Drivers Fact Sheets

Preventing And Controlling Skids

The possible causes of your vehicle unexpectedly skidding or sliding while you’re driving are varied, but it’s often the result of a perilous road surface. Ice, snow, or standing water can transform the road into a waterslide. Even the slightest mist after a drought can mix with the oils in the road and send your tyres searching for grip.

Sometimes you’ll hit one of these areas and simply have your back wheel slip out of control through no fault of your own. But more commonly, the driver does have something to do with their vehicle entering skid mode. Braking on ice, speeding over road puddles, or flying around a corner on a snowy day can all trigger a loss of traction. But by using the right methods, you can correct the error and avoid an accident.

Prevention

  1. Decelerate before making a turn or rounding a bend on a slippery surface (or even a dry one).
  2. Do not brake hard on a slippery surface.
  3. Keep your speed appropriate for the conditions.
  4. Do not panic when you come upon hazardous road conditions; just concentrate.

Exercise good judgment and be prepared to use skid recovery skills if necessary.

Essentially, to control a skid you’ll need to react against your instincts, instead letting your brain decide to make the opposite manoeuvre. And you’ll need to make this decision in a split second.

As hard as it is to do when the adrenaline shoots through your body, you need to stay calm when you feel your wheels slipping. Don’t stamp on the brake or accelerator pedal, or begin wildly cranking the steering wheel. Not only are these techniques futile, but they’ll actually exacerbate the bad situation you’re in.

Panicking might cause you to do what many people feel is the natural (but entirely wrong) manoeuvre: to steer harder in the direction you want to go, which is opposite from the skid, and force the engine even harder to force the vehicle to comply. This will quickly send you into a spinning slide, completely losing control of the car.

Controlling Rear Wheel Skids

  1. Take your foot off the brake if the rear wheels skid due to hard or panic braking.
  2. Ease off the accelerator pedal if the rear wheels lose traction due to hard acceleration.
  3. Shift to neutral.
  4. Look down the road in the direction you want the front of the car to go and be sensitive to the feel of the car and how it’s responding to your steering.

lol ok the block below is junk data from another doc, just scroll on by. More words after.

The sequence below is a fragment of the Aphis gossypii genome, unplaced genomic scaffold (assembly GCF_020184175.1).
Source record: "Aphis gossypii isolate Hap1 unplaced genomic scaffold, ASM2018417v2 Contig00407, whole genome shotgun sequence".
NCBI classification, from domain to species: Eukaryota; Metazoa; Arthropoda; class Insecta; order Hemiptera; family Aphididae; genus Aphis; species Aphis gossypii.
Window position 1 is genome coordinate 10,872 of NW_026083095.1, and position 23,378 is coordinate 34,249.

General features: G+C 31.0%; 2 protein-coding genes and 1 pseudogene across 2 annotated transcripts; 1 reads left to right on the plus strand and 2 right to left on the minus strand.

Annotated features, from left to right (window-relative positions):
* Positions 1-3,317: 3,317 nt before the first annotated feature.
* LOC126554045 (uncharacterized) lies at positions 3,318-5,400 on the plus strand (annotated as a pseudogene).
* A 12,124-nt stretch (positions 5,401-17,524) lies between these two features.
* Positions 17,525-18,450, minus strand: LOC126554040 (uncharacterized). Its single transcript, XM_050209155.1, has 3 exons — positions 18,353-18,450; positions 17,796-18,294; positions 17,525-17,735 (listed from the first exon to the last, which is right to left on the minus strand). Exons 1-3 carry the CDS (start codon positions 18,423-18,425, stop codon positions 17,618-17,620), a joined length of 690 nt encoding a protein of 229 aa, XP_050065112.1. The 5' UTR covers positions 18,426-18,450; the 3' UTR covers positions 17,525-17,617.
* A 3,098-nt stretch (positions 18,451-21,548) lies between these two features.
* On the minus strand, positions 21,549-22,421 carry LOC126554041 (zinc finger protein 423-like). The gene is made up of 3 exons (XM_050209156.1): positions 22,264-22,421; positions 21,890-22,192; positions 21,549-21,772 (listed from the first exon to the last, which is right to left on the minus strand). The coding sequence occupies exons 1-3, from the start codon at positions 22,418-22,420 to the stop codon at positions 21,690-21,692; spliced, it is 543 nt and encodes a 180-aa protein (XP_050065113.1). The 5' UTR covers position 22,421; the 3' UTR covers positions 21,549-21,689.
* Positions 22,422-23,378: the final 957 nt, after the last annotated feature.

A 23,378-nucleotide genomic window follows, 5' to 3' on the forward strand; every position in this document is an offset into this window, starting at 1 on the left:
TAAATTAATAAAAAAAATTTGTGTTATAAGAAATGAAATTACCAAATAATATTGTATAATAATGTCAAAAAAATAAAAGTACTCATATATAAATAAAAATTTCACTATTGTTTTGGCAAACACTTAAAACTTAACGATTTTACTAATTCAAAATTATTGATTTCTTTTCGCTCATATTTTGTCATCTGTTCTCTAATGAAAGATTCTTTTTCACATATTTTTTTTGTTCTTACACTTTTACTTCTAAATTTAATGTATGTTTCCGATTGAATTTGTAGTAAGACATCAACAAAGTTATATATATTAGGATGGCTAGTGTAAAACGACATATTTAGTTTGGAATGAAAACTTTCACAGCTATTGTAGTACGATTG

5. To regain control of the vehicle, steer gently in the direction of the skid of the rear of the vehicle. Just before the skid ends, bring the front wheels straight. Sometimes the vehicle will skid in the opposite direction, so you may have to repeat the movement until the vehicle stabilizes.
  6. Once the vehicle is straight, return to a driving gear and accelerate gently so that engine speed matches road speed

Controlling Front Wheel Skids

  1. If the front wheels skid from hard braking, release the brake. If the wheels spin from loss of traction due to acceleration, ease off on the accelerator.
  2. Shift to neutral.
  3. If the front wheels have been turned prior to the loss of traction, don’t move the steering wheel. Since the wheels are skidding sideways, a certain amount of braking force will be extended.
  4. Wait for the front wheels to grip the road again. When traction returns, you’ll regain steering control.
  5. Return to a driving gear and gently steer in the direction you want to travel. Gently accelerate until engine speed matches road speed.

Controlling Four Wheel Skids

  1. Remove your foot from the brake or accelerator.
  2. Shift into neutral.
  3. Look and steer in the direction you want the front of the car to go.
  4. Wait for the wheels to grip the road again. As soon as the wheels regain traction, you’ll wind up in the direction you want to go.
  5. Return to a driving gear and maintain a safe speed.

ABS Braking

This one’s the opposite of the others. If you have the ABS System in your car, don’t pump the brakes or take your foot off the pedal. The system is designed to stop your wheels from locking if you slam to a stop, and allow you to continue to control the car.

If you do wind up pumping the brakes out of habit, they may pulse back against your foot as a reminder you’re not riding them right.

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I confirm I have read the fact sheet ‘Preventing and Controlling Skids’

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Name of Driver……………………………………………………Vehicle Reg…………………………………………